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Egypt army call signals possible crackdown

CAIRO -- The military chief who ousted Egypt's elected president called on the public yesterday to take to the streets to give him and the police a mandate to tackle "violence and terrorism," in an address that pointed to a possible move against supporters of the Islamist leader.

The call by Gen. Abdel-Fattah el-Sissi, made in a speech to a graduation ceremony for military cadets, underlined that the military chief is the source of real power in Egypt despite the creation of a civilian government after the July 3 coup that removed Mohammed Morsi.

His comments appeared designed to secure a public cover for what could be a move to dismantle sit-in camps by Morsi's supporters in Cairo and elsewhere, as well as a campaign against Islamic radicals that have stepped up attacks on security forces in Sinai. El-Sissi called for a mass turnout in rallies Friday to give him a "mandate" to do what is "necessary" to stop bloodshed.

A coalition of Morsi's Muslim Brotherhood and allied factions denounced his speech, calling it an "open invitation" to civil war. Their coalition plans protests and marches of its own on Friday, raising the potential for violence between the two camps.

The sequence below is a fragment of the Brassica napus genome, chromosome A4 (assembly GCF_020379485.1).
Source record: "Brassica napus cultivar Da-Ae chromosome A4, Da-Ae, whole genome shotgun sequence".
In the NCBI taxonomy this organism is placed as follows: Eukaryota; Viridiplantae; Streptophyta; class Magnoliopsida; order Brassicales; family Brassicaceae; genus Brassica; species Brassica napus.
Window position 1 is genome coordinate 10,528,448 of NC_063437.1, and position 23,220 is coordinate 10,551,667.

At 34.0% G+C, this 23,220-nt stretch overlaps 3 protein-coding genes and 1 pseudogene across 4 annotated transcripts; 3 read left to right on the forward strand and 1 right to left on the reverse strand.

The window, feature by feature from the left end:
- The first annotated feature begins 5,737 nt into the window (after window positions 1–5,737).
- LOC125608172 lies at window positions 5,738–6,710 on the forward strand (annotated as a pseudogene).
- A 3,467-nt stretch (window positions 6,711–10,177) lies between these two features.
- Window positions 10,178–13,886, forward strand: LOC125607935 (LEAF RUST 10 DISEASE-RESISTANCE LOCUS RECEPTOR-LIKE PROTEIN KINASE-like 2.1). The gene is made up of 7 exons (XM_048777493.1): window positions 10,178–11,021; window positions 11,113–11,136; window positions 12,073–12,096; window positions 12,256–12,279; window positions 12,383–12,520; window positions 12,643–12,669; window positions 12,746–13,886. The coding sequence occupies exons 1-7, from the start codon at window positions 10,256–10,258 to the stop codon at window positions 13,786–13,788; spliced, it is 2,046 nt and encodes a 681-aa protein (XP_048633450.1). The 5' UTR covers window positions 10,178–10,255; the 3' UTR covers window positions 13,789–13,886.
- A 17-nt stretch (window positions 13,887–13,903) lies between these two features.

El-Sissi removed Morsi after four days of protests by millions of Egyptians demanding his ouster after a year in office, and the military says its goal is to set the country on a path to democracy. But the move has set top ally Washington in an uncomfortable position: The United States has implicitly accepted Morsi's removal, even while the Obama administration reviews whether it constitutes a military coup, which under U.S. law would require a shut-off of $1.3 billion in annual aid to Egypt's army.

Yesterday, Washington announced it is delaying delivery of four F-16 fighter jets to Egypt as it conducts the review, the first direct U.S. action in response to the ouster. Still, officials cautioned they had not yet decided whether to suspend military aid more broadly. -- AP

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